Each day seems to find more curators bemoaning the ability of commercial galleries, with less bureaucracy and more financial clout, to create strong shows with speed and efficiency. The frieze art fair proves and disproves just this. The achievement of Amanda Sharpe and Matthew Slotover should not be underestimated; magazine publishers turned art fair magnates, they have created what feels like the biggest, weeklong, art world hangover. The fourth edition of the frieze fair may be in itself a successful commercial event, but its most important effect isn’t the evidently large amounts spent on artworks or even the over-drive that the London art world throws itself into, but the reinvigoration of our cultural scene as a whole.
frieze art fair in Regent’s Park
October 12-15, 2006
Located in Regent’s Park and housed in a tent designed by architect Jamie Fobert, this year’s event includes curated events in all genres: artists’ cinema, music, a sculpture park, radio station, lectures, and, of course, the Frieze commissions. Of these, Mike Nelson’s project felt the most haunting.
Open a seemingly innocuous door and you discover, instead of a storage closet or maintenance room, a dim red-lit corridor. Nelson has in fact created a series of interconnecting rooms linked by several long corridors. (Reportedly, part of the fair was built to accommodate these labyrinthine, creepy spaces.) The rooms are outfitted like darkrooms, filled with photo developing equipment and, hanging from the ceilings, photographs taken during the installation of the art fair.
A star almost straight out of art school, and a Turner Prize nominee (2001), Nelson’s vision is a complex interplay between an imagined narrative and its physical installation, often inspired by literature, sci-fi or pulp fiction (J.L. Borges to H.P. Lovecraft), in which he invents characters and then creates their environments. Thus these shambling relics embody the stories of their own ghosts (see my London report of July/August 2006), though the simplicity of the idea of using photographic documents to this end does not have the resonance of his usual “narratives,” despite his intent to “create a sense of absence and space.”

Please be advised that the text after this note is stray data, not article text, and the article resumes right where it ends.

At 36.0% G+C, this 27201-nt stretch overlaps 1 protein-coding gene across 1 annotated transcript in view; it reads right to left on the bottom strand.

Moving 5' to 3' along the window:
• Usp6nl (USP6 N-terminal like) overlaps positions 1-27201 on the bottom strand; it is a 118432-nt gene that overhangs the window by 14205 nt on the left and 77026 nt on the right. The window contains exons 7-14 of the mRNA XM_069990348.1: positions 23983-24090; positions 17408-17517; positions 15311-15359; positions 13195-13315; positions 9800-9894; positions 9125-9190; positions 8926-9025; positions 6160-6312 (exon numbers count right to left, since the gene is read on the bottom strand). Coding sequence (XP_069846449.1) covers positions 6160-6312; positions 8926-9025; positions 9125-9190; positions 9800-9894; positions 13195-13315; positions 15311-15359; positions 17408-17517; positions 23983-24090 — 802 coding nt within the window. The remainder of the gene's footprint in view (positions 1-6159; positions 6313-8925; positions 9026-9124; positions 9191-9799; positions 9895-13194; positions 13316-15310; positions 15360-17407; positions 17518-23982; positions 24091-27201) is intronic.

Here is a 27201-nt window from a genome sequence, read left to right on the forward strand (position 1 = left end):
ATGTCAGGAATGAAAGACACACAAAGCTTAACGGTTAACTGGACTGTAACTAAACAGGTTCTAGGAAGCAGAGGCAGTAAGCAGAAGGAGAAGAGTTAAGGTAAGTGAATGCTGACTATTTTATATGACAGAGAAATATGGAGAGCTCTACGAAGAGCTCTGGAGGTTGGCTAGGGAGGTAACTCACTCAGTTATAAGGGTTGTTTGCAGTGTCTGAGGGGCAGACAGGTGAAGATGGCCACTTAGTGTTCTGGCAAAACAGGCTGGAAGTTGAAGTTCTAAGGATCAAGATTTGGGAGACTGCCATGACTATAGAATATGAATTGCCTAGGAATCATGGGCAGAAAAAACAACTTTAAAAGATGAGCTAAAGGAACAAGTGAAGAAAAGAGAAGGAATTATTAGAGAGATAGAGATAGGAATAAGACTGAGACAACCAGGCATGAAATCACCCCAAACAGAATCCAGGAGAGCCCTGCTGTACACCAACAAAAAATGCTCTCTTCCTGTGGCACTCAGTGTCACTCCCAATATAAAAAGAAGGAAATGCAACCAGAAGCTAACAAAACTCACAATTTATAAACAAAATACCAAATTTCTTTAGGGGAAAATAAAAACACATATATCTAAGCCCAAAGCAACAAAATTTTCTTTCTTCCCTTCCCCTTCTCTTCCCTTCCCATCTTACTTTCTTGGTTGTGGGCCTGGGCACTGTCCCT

Though he is highly regarded and a recipient of many commissions, Nelson is not the most marketable of artists. He in fact sells few pieces and readily admits that the scale of his work, and probably its complexity, makes it highly uncollectible.
At the other end of the spectrum, YBA alums Jake and Dinos Chapman, in their typical teenage “bad boy” style, offer critique, commerce and caricature simultaneously—or maybe we should say a caricature of commerce—at its finest. Furiously at work in a wallpapered booth, like your typical street artist, the Chapmans would paint a caricature of any punter willing to pay the required £4000 pounds (+tax). Not cheap for a caricaturist, but relatively inexpensive for a YBA. It’s quite the deal for the collector, as the portraits would then be added to artists’ Tate Liverpool mini-retrospective later in the year. The quality varied from humorous to Picasso-esque odd, in true street caricaturist style, albeit in oil paint. The olfactory aura of the studio wafting from the booth offered a funny sort of nostalgia amid so many “postconceptual” objects. Rumor is that the boys found it hard work painting portraits from start of day to end.
Perhaps less hard work, and maybe less cynical, was Mika Rottenberg’s video and “performance,” “Chasing Waterfalls: The Rise and Fall of the Amazing Seven Sutherland Sisters, Part 1.” The Argentinean artist and winner of the Cartier prize presented a feature film-quality “documentary” about seven sisters renowned for their long, flowing hair. The video itself embodied a strong sense of femininity, not just from the presence of these seven women, but also through its water and nature imagery. Along with the film, a longhaired registered nurse, Susan, was on hand to offer “hair advice”. For a small fee, I was instructed on how to care for and wash my hair, and what products would be useful for reducing hair loss. I was also assured that, even though I would not be able to regenerate my hair, its loss would not make me less desirable. Five pounds was a small price to pay for such a reality check!